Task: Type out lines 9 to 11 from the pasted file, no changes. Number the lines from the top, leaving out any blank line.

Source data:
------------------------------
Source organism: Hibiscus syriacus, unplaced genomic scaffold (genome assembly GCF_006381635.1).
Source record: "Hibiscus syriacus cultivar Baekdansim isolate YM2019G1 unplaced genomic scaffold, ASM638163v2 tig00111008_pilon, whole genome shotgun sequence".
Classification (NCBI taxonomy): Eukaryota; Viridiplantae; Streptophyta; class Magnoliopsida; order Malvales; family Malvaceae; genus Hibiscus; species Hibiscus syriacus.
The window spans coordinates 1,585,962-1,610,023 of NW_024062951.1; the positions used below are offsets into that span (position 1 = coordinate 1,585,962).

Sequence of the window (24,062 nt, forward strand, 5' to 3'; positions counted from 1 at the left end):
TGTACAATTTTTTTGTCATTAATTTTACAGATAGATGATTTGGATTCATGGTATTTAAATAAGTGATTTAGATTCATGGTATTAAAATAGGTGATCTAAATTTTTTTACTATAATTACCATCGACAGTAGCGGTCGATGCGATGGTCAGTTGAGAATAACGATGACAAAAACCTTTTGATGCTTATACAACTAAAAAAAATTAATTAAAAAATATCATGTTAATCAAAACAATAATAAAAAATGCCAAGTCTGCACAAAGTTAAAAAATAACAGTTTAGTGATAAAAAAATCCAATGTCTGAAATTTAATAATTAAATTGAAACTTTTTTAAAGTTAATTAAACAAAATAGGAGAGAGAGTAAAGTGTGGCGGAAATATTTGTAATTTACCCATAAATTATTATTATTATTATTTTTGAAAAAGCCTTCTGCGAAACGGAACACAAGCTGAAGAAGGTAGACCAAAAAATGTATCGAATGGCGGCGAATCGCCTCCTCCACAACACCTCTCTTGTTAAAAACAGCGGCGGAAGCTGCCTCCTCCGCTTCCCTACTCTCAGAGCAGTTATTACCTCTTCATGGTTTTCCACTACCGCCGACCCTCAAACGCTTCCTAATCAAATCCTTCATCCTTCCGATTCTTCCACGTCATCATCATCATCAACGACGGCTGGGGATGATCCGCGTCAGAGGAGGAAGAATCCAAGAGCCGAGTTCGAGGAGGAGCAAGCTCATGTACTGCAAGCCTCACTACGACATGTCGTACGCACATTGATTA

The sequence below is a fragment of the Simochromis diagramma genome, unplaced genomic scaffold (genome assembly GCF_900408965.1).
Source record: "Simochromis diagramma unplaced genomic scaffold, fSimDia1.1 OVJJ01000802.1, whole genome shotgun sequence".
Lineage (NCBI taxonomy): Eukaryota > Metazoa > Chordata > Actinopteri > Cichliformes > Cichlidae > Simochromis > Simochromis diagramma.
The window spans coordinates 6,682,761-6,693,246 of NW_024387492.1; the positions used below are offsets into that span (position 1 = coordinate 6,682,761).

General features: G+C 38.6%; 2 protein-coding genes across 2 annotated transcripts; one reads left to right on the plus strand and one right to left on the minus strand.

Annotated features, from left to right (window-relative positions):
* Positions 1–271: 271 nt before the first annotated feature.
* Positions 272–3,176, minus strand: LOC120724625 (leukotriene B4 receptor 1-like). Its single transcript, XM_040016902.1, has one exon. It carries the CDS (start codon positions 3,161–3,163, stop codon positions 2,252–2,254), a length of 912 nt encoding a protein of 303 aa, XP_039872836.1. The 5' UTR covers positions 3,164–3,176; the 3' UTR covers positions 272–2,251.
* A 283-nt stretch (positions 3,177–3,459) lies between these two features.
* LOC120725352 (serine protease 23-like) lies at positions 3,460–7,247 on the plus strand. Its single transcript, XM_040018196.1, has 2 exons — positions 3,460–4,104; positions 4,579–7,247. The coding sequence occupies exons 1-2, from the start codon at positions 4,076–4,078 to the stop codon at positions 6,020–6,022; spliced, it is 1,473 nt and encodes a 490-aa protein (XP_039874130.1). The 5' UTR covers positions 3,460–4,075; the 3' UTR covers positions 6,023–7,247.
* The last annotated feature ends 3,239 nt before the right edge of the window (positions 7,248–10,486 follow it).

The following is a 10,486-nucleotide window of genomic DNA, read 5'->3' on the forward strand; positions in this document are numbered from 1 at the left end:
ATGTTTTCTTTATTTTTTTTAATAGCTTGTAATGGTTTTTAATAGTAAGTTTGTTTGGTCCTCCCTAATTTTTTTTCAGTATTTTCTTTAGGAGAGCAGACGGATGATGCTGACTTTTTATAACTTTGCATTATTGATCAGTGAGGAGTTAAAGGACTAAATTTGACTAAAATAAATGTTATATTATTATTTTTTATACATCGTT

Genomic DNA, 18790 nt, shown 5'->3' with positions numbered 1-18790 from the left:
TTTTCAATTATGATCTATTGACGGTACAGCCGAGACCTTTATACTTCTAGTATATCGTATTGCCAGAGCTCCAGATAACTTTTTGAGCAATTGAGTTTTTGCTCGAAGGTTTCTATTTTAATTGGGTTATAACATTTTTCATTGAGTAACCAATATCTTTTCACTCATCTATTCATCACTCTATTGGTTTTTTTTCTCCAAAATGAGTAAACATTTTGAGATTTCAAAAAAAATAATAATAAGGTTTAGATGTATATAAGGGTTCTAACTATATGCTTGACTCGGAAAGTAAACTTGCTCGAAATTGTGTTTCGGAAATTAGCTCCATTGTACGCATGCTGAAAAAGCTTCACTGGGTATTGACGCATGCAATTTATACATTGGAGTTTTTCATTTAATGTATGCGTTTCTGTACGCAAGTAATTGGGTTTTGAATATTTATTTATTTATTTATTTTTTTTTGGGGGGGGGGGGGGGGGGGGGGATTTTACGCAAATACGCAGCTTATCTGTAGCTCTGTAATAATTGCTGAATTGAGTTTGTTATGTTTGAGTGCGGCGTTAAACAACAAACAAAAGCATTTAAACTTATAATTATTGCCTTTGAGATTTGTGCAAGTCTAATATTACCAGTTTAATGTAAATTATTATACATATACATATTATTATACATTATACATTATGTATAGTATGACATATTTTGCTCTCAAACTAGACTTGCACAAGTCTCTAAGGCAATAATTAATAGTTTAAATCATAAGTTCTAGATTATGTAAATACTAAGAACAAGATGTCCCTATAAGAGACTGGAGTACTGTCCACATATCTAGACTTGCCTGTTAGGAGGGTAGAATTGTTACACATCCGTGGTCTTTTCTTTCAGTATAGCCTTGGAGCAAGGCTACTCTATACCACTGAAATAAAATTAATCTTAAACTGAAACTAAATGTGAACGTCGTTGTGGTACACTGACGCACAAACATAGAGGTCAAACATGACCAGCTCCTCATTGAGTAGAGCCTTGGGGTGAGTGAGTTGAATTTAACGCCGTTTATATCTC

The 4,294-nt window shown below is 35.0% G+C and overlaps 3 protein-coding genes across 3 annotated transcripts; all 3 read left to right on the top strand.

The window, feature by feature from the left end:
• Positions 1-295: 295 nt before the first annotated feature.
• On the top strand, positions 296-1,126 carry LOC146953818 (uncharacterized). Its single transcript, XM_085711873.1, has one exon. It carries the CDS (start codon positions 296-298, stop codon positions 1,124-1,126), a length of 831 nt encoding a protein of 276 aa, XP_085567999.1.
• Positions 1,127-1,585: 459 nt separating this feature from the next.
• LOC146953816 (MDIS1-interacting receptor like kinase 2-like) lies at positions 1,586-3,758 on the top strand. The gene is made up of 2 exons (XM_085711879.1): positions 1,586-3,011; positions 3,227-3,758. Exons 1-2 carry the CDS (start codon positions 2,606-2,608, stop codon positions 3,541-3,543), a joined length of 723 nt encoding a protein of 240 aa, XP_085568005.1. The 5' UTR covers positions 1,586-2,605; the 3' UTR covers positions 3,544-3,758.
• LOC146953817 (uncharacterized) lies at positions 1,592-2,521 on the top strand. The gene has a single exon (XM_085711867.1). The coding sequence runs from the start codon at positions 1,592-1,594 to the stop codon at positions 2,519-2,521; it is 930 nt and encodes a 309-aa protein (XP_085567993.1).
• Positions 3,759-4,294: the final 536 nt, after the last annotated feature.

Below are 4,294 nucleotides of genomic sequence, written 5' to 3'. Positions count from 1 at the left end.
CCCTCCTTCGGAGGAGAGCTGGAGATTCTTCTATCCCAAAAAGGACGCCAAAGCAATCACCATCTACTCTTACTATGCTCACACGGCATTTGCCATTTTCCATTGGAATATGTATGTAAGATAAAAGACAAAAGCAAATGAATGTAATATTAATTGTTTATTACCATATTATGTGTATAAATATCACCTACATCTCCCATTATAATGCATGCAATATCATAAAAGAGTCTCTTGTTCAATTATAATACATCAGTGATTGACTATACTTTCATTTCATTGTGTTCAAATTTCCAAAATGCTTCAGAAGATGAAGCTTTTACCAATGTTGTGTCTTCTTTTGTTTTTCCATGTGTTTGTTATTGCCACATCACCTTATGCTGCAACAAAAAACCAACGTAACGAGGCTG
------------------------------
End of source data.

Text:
Lineage (NCBI taxonomy): Eukaryota > Metazoa > Chordata > Actinopteri > Cichliformes > Cichlidae > Simochromis > Simochromis diagramma.
The window spans coordinates 6,682,761-6,693,246 of NW_024387492.1; the positions used below are offsets into that span (position 1 = coordinate 6,682,761).

General features: G+C 38.6%; 2 protein-coding genes across 2 annotated transcripts; one reads left to right on the plus strand and one right to left on the minus strand.